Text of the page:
So you're inspired by botanical week on the Bake Off. But how do you add some gorgeous blooms to your bakes without everything tasting of pot pourri?
And if you think eating flowers is all a bit hippy, just remember you’re already eating them. Artichoke, broccoli and cauliflower are all flower buds and in Mexico and the Middle East they've been cooking with flower water for yonks.
So can I eat all flowers?
No. Put your knife and fork down and pay attention – some flowers are actually pretty toxic and can give you a very sore stomach. Do a quick Google search and you'll be able to decipher what's edible and what's not, but never eat anything if you're not sure. Here's our pick of the bunch...
- Orange blossom
And whatever you do, don't eat a daffodil.
To pick or to buy?
Sadly, it's not just a matter of picking up a cheap bunch of flowers from your local florists. Flowers for eating need to be chemical and pesticide free, as well as edible in the first place.
The good news is they're easy to order online. But if you've got your heart set on picking your own, get them off the beaten track and not from the side of the road where traffic and dogs can contaminate your foraging.
Water, extract, oil? The list goes on...
Yes, it's all a bit confusing. But whatever you use, use it sparingly. Here's a whistle-stop tour:
FLOWER WATERS are usually a distillation from the blossoms and pretty strong. The most well known is probably rose water, but it's not just for Turkish delight; try a few drops in these rose water meringues.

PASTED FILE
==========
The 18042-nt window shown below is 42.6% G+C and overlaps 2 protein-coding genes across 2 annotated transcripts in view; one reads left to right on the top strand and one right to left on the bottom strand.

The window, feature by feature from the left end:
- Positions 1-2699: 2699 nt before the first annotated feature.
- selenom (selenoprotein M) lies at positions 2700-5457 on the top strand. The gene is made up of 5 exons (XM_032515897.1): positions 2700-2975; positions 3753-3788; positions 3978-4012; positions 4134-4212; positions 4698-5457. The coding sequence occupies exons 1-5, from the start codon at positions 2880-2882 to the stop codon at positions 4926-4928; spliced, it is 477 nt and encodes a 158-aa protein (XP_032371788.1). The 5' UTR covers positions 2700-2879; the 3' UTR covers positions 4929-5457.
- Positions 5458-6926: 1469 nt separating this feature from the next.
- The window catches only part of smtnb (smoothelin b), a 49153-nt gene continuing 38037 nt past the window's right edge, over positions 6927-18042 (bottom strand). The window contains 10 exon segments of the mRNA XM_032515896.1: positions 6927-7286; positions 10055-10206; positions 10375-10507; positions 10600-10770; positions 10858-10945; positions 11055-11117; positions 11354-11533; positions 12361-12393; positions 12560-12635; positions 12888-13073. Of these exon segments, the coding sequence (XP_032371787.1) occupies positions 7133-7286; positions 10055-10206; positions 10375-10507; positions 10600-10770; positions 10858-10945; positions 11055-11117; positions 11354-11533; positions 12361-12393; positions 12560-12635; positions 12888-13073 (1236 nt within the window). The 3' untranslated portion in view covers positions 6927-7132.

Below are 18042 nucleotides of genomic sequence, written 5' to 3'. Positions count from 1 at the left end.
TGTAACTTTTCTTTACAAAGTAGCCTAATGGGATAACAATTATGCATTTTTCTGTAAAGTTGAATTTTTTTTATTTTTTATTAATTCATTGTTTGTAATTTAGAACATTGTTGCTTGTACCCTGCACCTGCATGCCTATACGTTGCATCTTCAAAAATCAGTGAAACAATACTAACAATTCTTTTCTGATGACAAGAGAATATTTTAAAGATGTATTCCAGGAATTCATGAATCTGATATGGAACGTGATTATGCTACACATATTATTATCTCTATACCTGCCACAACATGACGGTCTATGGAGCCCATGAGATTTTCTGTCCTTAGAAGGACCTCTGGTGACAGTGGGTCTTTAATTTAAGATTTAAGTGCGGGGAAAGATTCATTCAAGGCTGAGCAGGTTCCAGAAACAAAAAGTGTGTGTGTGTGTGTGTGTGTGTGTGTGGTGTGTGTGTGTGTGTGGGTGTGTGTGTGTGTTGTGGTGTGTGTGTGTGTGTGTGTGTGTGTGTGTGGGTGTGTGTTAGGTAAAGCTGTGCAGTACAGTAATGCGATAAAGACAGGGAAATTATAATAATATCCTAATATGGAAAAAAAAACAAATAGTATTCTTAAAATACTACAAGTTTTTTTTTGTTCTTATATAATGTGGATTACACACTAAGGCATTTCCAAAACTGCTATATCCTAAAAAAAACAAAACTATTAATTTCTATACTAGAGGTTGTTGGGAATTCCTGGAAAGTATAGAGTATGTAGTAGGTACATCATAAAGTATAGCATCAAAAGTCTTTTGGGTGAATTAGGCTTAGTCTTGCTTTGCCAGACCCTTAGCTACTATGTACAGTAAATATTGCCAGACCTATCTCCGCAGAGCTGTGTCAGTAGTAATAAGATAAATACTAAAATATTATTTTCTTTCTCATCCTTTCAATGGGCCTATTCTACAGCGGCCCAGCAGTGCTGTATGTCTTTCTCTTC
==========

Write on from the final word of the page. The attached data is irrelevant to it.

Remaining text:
FLOWER OILS are pressed from the flowers themselves and completely pure (with no alcohol or water added). They're also pricey (though you dilute them before you use them). We found a small bottle of chamomile oil on sale for about £97 – ouch.
EXTRACTS are diluted oils, often with alcohol, which is used to draw out the flavour. A few drops is all you need.
And whole flowers?
Yep, you can use those too. Dried lavender buds are more subtle than lavender extract and delicious, if you don't overdo it, in scones and cakes. Crystallised violets are exceptionally pretty (and tasty) too, while colourful edible petals can be used to make 'flowerfetti' – much cooler than sprinkles.
Typically stems and the inner parts of a flower are very bitter – remove these if you're using whole heads.
And for absolute beginners?
Start with a flower sugar such as lavender and use less caster sugar in your basic recipe. Or add a few drops of orange blossom water to a simple chocolate cake. Floral jams and marmalades are an easy twist on a Vicky sponge, but you could just top a cake off with some daisies or electric blue cornflowers – you don't have to eat them!
Liked this? Then try these:
- 11 pictures of food that will satisfy neat freaks. And slightly freak out everyone else
- This is what 98 perfectly formed cubes of food look like. We’re saying nothing
- And the most beautiful bowls of soup that ever were. Almost too pretty to eat. Almost
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